being an unobserved skill level of a student i(e.g., Balinski and S¨onmez 1999). The skill level
includes training from both public and private educational institutions, including the productive
aspect of TP activity. The validity of this modeling choice informs a simple empirical test. A
student’s rank in the CCA exam mark should be highly predictive of a student’s rank in the
mark in the first year of college. Because this empirical test is rarely passed (e.g., Rothstein
2004), other students’ characteristics (hidden in the residual of an econometric model) influence
the marks. UTKS is one of those characteristics that have a first-order influence on the marks.
UTKS is distinct from skills that students accumulated because their parents care for their
education. The examples include practicing questions from previous exams or closely resembling
them, paying more attention to typical exam topics and vocabulary. It also includes learning
nonobvious but efficient approaches to certain test-specific questions as well as time and stress
management techniques specific to particular test structures. It also extends to test-taking con-
ditions. TP often consult on the best time and location to sit the exam. TP schools are uniquely
positioned to accumulate UTKS knowledge as they can aggregate tacit knowledge across genera-
tions of students. A defining feature of UTSK is that they do not have an independent effect on
exam marks. They only complement existing skills.
That is why, in this study, I model the exam mark of student iwith skill viand UTSK wi
as a complementing mixture. To accentuate that there is no substitutability between these two
characteristics and that they are distinct, the exam mark is defined as the Leontief production
bi(vi, wi) := min{b(vi), wi} ∈ [0, wi].(1)
Complementary2captures an observation that an excess of UTSK does not on its own increase the
applicant’s marks; similarly, being exceptionally skillful does not translate into higher marks in the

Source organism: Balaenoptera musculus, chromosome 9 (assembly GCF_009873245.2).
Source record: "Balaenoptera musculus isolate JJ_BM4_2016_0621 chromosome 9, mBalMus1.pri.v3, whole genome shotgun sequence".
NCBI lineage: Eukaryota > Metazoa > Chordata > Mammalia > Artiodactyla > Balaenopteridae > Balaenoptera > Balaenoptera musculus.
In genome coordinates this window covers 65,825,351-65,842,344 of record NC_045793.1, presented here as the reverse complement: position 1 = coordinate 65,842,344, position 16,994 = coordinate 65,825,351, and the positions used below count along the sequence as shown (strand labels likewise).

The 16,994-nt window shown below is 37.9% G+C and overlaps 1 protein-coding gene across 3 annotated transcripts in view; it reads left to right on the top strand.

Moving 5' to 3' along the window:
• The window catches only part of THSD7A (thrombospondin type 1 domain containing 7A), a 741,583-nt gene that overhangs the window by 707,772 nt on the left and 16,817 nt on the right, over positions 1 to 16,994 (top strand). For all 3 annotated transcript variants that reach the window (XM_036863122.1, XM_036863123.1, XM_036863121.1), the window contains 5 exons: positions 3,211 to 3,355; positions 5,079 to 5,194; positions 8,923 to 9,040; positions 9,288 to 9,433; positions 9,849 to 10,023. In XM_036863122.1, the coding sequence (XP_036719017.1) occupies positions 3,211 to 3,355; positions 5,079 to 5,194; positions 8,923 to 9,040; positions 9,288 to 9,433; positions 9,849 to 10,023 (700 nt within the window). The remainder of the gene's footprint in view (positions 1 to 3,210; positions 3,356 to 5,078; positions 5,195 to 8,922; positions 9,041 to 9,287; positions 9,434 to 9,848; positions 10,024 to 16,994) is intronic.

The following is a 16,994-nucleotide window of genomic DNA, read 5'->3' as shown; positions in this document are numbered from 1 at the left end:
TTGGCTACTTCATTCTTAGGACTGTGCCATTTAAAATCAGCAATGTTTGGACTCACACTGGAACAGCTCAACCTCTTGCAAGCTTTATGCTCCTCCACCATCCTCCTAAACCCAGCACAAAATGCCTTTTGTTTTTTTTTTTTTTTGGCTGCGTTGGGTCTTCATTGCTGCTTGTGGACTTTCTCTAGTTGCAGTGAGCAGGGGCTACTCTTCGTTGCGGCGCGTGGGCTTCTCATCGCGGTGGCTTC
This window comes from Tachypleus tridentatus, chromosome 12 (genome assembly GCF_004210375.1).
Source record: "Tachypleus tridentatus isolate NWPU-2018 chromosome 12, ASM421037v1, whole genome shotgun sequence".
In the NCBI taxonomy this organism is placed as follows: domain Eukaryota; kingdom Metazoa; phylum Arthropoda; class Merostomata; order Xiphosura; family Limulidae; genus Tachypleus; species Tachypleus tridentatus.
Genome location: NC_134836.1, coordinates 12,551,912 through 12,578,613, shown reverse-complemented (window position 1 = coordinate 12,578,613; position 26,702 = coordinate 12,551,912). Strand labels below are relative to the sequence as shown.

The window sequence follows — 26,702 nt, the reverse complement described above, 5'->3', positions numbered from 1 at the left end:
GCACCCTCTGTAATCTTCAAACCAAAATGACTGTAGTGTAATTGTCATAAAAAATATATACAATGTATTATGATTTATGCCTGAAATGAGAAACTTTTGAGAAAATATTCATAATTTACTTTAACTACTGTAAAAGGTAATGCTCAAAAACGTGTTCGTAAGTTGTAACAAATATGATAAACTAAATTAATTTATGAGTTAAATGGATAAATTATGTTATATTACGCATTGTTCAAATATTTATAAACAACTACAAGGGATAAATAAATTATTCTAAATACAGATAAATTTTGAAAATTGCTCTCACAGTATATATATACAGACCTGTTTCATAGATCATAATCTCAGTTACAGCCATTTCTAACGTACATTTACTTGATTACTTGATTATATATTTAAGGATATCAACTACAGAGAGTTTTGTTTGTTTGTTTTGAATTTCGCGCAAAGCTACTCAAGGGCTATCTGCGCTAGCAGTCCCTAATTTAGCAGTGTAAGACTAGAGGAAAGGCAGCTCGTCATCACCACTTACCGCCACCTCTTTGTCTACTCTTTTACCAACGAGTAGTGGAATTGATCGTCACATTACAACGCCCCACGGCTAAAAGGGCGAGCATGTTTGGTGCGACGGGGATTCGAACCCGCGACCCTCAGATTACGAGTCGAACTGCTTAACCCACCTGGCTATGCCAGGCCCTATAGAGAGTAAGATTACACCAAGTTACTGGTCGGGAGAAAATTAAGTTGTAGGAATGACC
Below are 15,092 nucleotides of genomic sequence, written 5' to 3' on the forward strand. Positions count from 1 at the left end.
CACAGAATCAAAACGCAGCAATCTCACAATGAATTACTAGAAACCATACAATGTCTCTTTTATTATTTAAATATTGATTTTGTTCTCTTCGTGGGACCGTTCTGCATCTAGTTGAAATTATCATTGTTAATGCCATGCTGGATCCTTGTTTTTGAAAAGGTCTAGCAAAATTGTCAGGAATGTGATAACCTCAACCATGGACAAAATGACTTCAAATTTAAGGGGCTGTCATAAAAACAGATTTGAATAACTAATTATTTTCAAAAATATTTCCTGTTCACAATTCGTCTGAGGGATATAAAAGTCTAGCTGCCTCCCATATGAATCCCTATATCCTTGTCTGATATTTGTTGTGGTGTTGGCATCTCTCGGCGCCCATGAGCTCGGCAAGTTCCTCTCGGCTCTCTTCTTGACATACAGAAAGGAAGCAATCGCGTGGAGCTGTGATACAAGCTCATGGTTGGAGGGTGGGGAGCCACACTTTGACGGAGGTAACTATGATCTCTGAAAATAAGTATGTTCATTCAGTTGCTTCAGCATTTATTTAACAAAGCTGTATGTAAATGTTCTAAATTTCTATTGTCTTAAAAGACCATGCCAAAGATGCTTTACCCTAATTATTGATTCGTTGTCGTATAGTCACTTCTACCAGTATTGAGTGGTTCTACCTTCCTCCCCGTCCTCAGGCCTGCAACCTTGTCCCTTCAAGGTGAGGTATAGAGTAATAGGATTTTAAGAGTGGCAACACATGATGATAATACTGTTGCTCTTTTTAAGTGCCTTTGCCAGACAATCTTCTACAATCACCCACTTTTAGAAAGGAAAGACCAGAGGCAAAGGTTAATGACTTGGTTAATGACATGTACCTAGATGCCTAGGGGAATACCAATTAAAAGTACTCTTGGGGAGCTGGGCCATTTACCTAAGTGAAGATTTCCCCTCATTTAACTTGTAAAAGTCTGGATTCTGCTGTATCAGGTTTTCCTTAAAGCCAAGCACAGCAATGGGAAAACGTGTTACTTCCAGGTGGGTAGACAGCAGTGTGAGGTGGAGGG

absence of UTSK. Applicants could be highly skilled, but if they have no training on, for example,
the questions typical to the examination, their marks may not reflect their skills. Further, a higher
value of wis required to signal a higher v. For example, highly skilled applicants still have to do
full-fledged practice tests to achieve a result that signals their skill level. Conversely, to achieve
a moderate result, a moderately skilled applicant may only need to complete practice questions
from free textbooks or on-line materials.
The current paper focuses on one adverse consequence of UTSK – reduction in sorting quality
for colleges that are required by law to use CCA to admit students. In the model, there are
two secondary school students (college applicants). Each student i= 1,2 has two private values,
viand wi. The values of each student are jointly distributed according to a continuous density
defined on [0,1] ×[w, w], where 0 w1w. Variable Vwith CDF FVgoverns distribution
of viand variable Wwith CDF FWgoverns distribution of wi. The applicants simultaneously
submit bids (exam marks).
This setup accentuates the uncertainty faced by the colleges at the moment when they are
allocated an applicant. At this particular moment, the colleges see UTSK and skills as if they are
given exogenously to an applicant. The formation of human capital and UTSK are maintained
in the background. Importantly, because b(v) is a component of b(v, w), the productive activity
2The degree of complementary is regulated by an implied coefficient αin the expression min{b(vi), αwi}. The
degree is assumed to be unity and fixed throughout the paper.
of TP schools, similarly to previous studies, is implied in the model.
There are two colleges in the model, denoted Hand L, which are not decision-makers. The